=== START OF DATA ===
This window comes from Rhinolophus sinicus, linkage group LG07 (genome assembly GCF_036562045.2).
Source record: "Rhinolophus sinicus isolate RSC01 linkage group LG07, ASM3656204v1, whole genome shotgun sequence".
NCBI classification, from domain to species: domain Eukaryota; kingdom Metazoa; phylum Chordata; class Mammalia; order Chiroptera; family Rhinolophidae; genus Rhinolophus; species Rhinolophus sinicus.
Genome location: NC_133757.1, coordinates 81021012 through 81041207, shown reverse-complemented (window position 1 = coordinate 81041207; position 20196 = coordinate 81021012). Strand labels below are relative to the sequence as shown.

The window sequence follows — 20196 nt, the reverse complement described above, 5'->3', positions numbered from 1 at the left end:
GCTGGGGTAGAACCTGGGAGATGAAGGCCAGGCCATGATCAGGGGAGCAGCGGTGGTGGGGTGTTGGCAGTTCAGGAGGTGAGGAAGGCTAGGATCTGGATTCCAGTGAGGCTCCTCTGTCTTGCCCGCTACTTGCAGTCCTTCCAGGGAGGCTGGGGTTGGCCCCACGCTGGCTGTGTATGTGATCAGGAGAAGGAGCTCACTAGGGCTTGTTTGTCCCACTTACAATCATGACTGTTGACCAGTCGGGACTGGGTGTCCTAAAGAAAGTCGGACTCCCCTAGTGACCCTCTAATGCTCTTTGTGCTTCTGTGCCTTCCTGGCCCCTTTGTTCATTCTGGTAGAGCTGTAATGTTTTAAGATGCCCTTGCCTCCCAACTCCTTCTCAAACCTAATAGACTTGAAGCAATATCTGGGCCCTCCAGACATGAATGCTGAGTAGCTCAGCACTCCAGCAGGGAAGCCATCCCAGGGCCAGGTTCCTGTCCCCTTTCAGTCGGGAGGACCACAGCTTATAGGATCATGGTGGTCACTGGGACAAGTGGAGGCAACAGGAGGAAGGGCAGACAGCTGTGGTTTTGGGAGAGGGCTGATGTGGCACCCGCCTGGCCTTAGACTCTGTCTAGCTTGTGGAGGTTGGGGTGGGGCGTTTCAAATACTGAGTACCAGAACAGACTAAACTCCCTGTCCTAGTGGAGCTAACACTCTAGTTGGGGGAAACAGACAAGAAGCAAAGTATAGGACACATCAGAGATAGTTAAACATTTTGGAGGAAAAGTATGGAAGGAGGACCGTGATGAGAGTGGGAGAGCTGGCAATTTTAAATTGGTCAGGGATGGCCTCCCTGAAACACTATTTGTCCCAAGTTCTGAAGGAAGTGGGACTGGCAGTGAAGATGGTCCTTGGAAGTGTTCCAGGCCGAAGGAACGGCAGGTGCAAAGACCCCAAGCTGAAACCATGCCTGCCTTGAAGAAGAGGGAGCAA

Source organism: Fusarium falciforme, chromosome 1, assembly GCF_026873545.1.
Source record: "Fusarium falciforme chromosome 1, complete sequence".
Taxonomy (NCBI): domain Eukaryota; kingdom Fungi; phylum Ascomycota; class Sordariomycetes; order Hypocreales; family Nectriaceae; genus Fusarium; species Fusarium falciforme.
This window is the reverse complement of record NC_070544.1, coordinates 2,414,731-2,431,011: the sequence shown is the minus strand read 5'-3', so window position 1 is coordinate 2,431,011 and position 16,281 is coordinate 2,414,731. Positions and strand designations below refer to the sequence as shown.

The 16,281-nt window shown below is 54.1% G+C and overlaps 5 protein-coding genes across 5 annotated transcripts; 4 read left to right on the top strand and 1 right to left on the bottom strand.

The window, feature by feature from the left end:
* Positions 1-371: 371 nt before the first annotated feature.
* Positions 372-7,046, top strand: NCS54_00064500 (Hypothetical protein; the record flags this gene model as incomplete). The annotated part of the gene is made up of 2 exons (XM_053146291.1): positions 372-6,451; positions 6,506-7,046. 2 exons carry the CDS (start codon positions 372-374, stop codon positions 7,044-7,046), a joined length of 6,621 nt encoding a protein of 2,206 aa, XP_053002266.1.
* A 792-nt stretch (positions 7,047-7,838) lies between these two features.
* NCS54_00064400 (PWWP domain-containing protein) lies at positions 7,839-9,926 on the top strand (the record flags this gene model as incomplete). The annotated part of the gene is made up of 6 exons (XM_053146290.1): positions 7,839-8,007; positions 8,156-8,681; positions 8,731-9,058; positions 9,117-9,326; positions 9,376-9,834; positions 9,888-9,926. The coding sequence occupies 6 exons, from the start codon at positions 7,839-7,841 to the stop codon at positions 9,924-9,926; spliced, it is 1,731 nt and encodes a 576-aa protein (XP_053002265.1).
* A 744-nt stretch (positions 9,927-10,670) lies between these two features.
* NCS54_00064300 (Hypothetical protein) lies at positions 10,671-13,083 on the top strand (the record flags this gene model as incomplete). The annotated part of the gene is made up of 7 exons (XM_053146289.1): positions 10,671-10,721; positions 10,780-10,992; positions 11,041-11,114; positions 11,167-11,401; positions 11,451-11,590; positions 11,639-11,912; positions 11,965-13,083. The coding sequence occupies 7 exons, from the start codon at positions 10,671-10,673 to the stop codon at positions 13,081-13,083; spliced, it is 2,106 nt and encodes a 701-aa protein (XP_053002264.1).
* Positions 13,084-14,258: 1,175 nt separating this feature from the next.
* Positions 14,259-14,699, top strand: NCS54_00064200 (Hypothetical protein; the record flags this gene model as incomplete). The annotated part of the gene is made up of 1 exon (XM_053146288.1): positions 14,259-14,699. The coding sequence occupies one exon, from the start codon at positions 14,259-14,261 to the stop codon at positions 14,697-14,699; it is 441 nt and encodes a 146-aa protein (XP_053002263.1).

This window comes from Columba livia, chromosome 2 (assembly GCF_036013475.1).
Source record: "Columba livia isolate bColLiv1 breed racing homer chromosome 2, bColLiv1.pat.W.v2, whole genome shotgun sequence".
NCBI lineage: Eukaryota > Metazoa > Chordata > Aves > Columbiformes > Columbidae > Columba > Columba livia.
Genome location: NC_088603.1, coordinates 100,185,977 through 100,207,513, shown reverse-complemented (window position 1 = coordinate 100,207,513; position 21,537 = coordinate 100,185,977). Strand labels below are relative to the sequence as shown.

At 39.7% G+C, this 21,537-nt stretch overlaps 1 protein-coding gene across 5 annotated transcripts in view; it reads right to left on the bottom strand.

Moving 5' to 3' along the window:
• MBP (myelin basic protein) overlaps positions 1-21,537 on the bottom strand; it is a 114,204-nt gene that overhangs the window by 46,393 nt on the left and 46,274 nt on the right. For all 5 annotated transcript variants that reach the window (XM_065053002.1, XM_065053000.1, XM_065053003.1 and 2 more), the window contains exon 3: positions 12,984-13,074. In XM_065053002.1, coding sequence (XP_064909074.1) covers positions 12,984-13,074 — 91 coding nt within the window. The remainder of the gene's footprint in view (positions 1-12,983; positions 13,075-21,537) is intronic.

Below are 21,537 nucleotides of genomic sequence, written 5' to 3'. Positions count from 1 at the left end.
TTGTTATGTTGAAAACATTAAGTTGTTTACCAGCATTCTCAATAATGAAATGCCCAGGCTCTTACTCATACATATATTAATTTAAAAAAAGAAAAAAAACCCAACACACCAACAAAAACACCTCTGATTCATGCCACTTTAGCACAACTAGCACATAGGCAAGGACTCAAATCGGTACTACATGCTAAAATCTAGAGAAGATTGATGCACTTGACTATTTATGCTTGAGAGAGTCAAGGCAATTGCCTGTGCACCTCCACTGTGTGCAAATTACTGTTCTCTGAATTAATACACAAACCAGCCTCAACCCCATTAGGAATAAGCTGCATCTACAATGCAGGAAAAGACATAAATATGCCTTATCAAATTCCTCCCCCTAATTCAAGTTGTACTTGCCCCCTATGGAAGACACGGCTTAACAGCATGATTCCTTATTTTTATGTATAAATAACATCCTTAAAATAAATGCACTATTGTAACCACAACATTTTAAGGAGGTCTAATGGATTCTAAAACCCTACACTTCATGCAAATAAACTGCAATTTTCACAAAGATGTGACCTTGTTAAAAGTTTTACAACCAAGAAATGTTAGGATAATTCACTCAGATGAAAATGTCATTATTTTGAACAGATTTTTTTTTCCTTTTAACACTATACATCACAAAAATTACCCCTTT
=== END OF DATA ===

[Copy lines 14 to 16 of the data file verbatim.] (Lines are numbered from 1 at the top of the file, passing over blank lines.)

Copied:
* Positions 372-7,046, top strand: NCS54_00064500 (Hypothetical protein; the record flags this gene model as incomplete). The annotated part of the gene is made up of 2 exons (XM_053146291.1): positions 372-6,451; positions 6,506-7,046. 2 exons carry the CDS (start codon positions 372-374, stop codon positions 7,044-7,046), a joined length of 6,621 nt encoding a protein of 2,206 aa, XP_053002266.1.
* A 792-nt stretch (positions 7,047-7,838) lies between these two features.
* NCS54_00064400 (PWWP domain-containing protein) lies at positions 7,839-9,926 on the top strand (the record flags this gene model as incomplete). The annotated part of the gene is made up of 6 exons (XM_053146290.1): positions 7,839-8,007; positions 8,156-8,681; positions 8,731-9,058; positions 9,117-9,326; positions 9,376-9,834; positions 9,888-9,926. The coding sequence occupies 6 exons, from the start codon at positions 7,839-7,841 to the stop codon at positions 9,924-9,926; spliced, it is 1,731 nt and encodes a 576-aa protein (XP_053002265.1).